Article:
Hi! Kim Fielding here to celebrate the release of Love Has No Direction, my 26th novel!
Protagonists of romance novels are flashy, right? They have to be, because for the story to work, readers need to fall in love with them. Need to care about them so much that it’s vital for obstacles to be overcome and True Love to find a way. We may remember these protagonists long after we’ve finished a book and might even miss them—we might hope their creators share more of their story with us.
The leads get star billing in romance novels, which is as it should be. But what about the secondary characters? They’re important too. Unless the entire story takes place while the heroes are isolated from the rest of the world, secondaries are what make the tale work. They’re the friends and family, the exes, the bosses, the villains. Maybe they have such a small part they don’t even get names, or maybe they’re fully fleshed characters in their own right.
I have a special love for secondaries. They serve important narrative purposes and assist with the protagonists’ character development. But they’re also just plain fun—a chance for the author to play with someone new and interesting. Some examples of what I mean? Miracle Max and Valerie in The Princess Bride. Mr. Potter in It’s a Wonderful Life. Batty in Bladerunner. Timon and Pumbaa in The Lion King.
When I write, many of my secondaries feel as real to me as the protagonists. You probably won’t learn all that much about them since it’s not their story, but rest assured: in the universe of my mind, their histories and personalities are as fully fleshed as the heroes’.
A really fun thing about writing a series is that it allows me to revisit those secondary characters—and to give them some little adventures of their own. In the Love Can’t series, Rhoda Levin shows up periodically as the owner of P-Town Café, where the protagonists tend to hang out. She’s a friend to them and an encouraging voice. In the newest book, we learn a bit more about her backstory—and get some hopeful hints about her future.
Of course sometimes a secondary character in one book can become a protagonist in another. Nevin Ng was a secondary in the first book of the series but starred in book two; he’s back in a supporting role in book three. On the other hand, Parker Levin (Rhoda’s son) got only some brief mentions in the first two books, but now it’s his turn to shine.
Who are some of your favorite secondary characters in books or movies?
A Love Can’t Novel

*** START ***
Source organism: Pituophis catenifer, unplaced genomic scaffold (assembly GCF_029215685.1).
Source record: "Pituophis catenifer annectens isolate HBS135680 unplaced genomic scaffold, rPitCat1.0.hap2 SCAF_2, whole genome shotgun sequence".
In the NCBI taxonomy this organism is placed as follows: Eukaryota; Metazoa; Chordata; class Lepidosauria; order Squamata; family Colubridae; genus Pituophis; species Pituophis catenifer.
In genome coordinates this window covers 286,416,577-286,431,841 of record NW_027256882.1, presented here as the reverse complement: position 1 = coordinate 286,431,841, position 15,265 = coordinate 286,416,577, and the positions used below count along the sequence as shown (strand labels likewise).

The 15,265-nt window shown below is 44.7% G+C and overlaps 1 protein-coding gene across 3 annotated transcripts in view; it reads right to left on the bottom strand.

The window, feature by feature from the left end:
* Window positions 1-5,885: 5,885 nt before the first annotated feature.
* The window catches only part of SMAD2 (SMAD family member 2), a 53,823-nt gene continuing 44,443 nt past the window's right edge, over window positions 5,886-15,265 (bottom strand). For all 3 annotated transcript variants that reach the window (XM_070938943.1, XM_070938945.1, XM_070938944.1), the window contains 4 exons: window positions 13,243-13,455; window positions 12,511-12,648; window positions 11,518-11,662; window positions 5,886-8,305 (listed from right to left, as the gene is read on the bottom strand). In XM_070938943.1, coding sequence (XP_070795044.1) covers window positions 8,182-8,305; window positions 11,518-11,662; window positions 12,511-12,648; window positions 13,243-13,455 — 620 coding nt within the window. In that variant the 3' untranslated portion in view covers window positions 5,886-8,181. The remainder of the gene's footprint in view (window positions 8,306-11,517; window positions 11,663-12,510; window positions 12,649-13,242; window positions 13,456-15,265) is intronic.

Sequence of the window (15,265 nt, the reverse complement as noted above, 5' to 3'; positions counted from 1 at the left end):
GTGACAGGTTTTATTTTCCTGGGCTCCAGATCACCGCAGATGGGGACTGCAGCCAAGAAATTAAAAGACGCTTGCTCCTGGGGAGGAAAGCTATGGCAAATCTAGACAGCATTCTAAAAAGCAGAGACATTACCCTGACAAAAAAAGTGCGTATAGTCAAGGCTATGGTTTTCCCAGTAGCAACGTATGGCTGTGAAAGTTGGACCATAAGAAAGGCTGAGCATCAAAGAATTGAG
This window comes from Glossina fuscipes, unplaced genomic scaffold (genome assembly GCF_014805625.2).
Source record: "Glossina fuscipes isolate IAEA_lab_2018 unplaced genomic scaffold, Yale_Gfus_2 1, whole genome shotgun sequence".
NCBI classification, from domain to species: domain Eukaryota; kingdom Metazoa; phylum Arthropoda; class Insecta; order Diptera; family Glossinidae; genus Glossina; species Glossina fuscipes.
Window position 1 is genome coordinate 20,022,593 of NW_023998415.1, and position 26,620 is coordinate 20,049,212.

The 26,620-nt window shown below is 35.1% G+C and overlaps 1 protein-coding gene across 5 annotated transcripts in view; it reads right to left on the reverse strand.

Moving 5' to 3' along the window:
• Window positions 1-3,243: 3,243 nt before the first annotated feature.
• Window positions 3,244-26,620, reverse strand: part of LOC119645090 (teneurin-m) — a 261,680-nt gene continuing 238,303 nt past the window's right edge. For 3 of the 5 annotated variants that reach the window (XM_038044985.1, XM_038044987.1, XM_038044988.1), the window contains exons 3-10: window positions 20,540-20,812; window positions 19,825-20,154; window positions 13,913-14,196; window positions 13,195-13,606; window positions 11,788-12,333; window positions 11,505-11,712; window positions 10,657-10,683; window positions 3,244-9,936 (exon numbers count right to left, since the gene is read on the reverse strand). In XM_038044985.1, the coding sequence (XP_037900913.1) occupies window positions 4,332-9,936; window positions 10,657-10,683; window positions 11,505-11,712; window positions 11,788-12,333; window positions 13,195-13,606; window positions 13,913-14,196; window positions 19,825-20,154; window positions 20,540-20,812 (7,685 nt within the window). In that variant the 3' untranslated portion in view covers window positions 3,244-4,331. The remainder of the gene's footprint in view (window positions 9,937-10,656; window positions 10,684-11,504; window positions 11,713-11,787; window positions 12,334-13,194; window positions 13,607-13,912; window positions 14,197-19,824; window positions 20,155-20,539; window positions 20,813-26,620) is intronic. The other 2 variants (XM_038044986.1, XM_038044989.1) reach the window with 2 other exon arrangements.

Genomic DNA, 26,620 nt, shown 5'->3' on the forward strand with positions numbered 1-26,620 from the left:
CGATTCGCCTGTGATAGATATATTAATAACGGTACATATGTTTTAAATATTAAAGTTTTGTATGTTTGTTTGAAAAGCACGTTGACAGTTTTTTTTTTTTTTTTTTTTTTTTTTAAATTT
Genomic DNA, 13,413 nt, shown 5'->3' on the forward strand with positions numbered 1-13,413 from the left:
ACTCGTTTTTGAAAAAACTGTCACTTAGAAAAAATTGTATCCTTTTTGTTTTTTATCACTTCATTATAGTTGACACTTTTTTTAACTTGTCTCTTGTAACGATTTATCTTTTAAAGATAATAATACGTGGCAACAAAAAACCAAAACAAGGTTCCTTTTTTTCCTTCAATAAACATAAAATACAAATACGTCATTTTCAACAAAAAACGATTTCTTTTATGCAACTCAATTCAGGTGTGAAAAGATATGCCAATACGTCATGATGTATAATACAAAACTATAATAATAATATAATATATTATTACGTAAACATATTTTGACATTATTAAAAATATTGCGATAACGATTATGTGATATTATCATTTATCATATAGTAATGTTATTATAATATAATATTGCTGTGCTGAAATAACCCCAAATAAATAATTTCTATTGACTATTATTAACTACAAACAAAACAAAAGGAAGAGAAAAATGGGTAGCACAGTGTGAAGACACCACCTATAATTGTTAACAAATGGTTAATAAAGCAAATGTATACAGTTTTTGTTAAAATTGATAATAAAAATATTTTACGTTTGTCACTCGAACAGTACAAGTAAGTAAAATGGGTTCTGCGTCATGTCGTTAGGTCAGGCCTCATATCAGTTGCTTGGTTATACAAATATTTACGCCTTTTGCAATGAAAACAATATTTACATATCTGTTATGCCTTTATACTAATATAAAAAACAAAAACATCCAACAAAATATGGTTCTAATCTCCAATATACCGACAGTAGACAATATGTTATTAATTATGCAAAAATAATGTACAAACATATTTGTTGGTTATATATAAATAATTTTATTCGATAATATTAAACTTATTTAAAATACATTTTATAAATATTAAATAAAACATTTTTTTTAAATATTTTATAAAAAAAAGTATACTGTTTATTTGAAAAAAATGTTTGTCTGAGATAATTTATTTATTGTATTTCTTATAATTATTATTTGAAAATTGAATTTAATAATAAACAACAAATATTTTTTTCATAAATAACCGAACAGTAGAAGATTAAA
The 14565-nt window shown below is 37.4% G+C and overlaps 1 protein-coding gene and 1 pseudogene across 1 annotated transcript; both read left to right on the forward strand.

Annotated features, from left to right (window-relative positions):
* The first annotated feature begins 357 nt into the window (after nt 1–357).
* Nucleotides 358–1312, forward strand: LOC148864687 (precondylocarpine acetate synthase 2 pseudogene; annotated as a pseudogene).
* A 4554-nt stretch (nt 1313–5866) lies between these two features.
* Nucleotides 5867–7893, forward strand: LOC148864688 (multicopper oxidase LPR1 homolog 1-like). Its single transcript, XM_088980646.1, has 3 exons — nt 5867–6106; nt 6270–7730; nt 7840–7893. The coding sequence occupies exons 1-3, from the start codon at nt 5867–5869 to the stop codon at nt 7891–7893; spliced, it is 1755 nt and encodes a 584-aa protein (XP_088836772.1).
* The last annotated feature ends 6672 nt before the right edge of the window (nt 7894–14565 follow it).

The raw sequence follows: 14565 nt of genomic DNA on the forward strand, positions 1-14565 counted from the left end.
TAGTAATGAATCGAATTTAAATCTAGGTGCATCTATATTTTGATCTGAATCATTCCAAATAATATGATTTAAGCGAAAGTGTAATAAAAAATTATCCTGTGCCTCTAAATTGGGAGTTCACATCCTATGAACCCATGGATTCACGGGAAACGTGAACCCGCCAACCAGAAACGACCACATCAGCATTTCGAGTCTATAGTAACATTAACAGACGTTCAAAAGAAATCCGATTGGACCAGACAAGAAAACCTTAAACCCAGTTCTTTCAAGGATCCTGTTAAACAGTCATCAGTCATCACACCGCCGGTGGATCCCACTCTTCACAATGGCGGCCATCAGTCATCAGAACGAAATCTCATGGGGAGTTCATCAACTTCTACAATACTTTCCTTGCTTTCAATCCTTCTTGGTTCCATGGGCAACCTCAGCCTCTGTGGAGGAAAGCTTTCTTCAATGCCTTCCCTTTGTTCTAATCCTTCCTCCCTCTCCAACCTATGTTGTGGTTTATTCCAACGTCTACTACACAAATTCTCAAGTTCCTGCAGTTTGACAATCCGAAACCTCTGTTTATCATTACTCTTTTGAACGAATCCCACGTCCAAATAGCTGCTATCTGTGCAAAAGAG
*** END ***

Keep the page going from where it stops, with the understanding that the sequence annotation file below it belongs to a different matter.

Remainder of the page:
Yet another series of poor decisions lands Parker Levin back in his mother’s house, working at her coffee shop, and feeling like a failure. Then he learns his ex-boyfriend has died by suicide and things go from bad to worse. When he meets a handsome stranger, he doesn’t have much left to lose.
Ten years ago Wesley Anker made a grave mistake. Since then he’s lived in near isolation, supporting himself by making custom furniture and only rarely connecting with other people. When he attempts to make amends, he encounters Parker, a beautiful and colorful young man, and he agrees to Parker’s impulsive request to join him.
Together, Parker and Wes find quick friendship and fierce attraction. But Wes’s past demons haunt his footsteps, and Parker’s struggle to plan a future has him stumbling through life. Then they uncover evidence that suggests Parker’s ex’s death might not have been a straightforward suicide, and every path seems to lead to dead ends and destruction. Can Parker and Wes find their way to lasting love when the route is hidden?
Kim Fielding is the bestselling, award-winning author of numerous m/m romance novels, novellas, and short stories. Like Kim herself, her work is eclectic, spanning genres such as contemporary, fantasy, paranormal, and historical. Her stories are set in alternate worlds, in 15th century Bosnia, in modern-day Oregon. Her heroes are hipster architect werewolves, housekeepers, maimed giants, and conflicted graduate students. They’re usually flawed, they often encounter terrible obstacles, but they always find love.
Having migrated back and forth across the western two-thirds of the United States, Kim calls California home. She lives there with her family and her day job as a university professor, but escapes as often as possible via car, train, plane, or boat. This may explain why her characters often seem to be in transit as well. She dreams of traveling and writing full-time.